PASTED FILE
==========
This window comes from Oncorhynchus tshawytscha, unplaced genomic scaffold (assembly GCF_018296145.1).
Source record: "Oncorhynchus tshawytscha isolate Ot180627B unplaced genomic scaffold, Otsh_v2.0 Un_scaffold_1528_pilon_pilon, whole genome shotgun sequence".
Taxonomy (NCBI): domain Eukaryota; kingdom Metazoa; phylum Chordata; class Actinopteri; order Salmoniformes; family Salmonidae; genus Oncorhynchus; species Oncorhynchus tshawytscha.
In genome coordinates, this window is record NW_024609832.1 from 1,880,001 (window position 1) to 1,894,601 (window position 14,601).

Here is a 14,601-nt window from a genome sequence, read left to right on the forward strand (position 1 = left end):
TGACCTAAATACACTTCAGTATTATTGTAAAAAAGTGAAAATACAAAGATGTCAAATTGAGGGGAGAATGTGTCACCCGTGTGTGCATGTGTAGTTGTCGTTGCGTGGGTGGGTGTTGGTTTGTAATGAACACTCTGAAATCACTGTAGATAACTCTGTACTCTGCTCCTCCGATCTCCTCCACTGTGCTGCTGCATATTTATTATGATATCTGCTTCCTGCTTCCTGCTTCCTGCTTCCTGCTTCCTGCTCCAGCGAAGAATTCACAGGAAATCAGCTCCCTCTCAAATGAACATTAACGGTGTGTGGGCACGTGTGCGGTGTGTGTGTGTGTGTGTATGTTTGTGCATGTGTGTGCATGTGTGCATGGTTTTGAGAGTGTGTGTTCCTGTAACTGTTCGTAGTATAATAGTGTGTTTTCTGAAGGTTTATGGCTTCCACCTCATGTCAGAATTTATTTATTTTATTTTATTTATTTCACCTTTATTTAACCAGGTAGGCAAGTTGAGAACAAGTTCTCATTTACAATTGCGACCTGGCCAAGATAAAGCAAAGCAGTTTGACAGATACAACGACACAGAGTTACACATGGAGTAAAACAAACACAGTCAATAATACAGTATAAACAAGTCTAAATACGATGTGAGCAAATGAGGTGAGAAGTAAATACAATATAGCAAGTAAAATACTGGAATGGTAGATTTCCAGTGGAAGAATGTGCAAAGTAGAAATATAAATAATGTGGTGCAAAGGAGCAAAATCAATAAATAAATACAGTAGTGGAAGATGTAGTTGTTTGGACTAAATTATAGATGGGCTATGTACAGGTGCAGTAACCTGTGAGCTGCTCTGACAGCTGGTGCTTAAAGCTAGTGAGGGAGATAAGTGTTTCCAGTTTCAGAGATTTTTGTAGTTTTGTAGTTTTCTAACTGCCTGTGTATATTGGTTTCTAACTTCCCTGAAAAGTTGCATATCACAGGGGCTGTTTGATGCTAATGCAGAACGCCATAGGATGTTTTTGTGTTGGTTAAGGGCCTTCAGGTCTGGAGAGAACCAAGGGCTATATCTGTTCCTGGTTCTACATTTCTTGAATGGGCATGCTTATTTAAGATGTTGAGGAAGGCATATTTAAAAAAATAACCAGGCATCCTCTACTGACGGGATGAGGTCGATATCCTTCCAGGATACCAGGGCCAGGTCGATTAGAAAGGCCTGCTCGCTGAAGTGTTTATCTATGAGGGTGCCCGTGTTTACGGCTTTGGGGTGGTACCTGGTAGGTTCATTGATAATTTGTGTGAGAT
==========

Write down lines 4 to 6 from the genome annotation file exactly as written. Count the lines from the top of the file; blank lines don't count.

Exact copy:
In genome coordinates, this window is record NW_024609832.1 from 1,880,001 (window position 1) to 1,894,601 (window position 14,601).

Here is a 14,601-nt window from a genome sequence, read left to right on the forward strand (position 1 = left end):
TGACCTAAATACACTTCAGTATTATTGTAAAAAAGTGAAAATACAAAGATGTCAAATTGAGGGGAGAATGTGTCACCCGTGTGTGCATGTGTAGTTGTCGTTGCGTGGGTGGGTGTTGGTTTGTAATGAACACTCTGAAATCACTGTAGATAACTCTGTACTCTGCTCCTCCGATCTCCTCCACTGTGCTGCTGCATATTTATTATGATATCTGCTTCCTGCTTCCTGCTTCCTGCTTCCTGCTTCCTGCTCCAGCGAAGAATTCACAGGAAATCAGCTCCCTCTCAAATGAACATTAACGGTGTGTGGGCACGTGTGCGGTGTGTGTGTGTGTGTGTATGTTTGTGCATGTGTGTGCATGTGTGCATGGTTTTGAGAGTGTGTGTTCCTGTAACTGTTCGTAGTATAATAGTGTGTTTTCTGAAGGTTTATGGCTTCCACCTCATGTCAGAATTTATTTATTTTATTTTATTTATTTCACCTTTATTTAACCAGGTAGGCAAGTTGAGAACAAGTTCTCATTTACAATTGCGACCTGGCCAAGATAAAGCAAAGCAGTTTGACAGATACAACGACACAGAGTTACACATGGAGTAAAACAAACACAGTCAATAATACAGTATAAACAAGTCTAAATACGATGTGAGCAAATGAGGTGAGAAGTAAATACAATATAGCAAGTAAAATACTGGAATGGTAGATTTCCAGTGGAAGAATGTGCAAAGTAGAAATATAAATAATGTGGTGCAAAGGAGCAAAATCAATAAATAAATACAGTAGTGGAAGATGTAGTTGTTTGGACTAAATTATAGATGGGCTATGTACAGGTGCAGTAACCTGTGAGCTGCTCTGACAGCTGGTGCTTAAAGCTAGTGAGGGAGATAAGTGTTTCCAGTTTCAGAGATTTTTGTAGTTTTGTAGTTTTCTAACTGCCTGTGTATATTGGTTTCTAACTTCCCTGAAAAGTTGCATATCACAGGGGCTGTTTGATGCTAATGCAGAACGCCATAGGATGTTTTTGTGTTGGTTAAGGGCCTTCAGGTCTGGAGAGAACCAAGGGCTATATCTGTTCCTGGTTCTACATTTCTTGAATGGGCATGCTTATTTAAGATGTTGAGGAAGGCATATTTAAAAAAATAACCAGGCATCCTCTACTGACGGGATGAGGTCGATATCCTTCCAGGATACCAGGGCCAGGTCGATTAGAAAGGCCTGCTCGCTGAAGTGTTTATCTATGAGGGTGCCCGTGTTTACGGCTTTGGGGTGGTACCTGGTAGGTTCATTGATAATTTGTGTGAGAT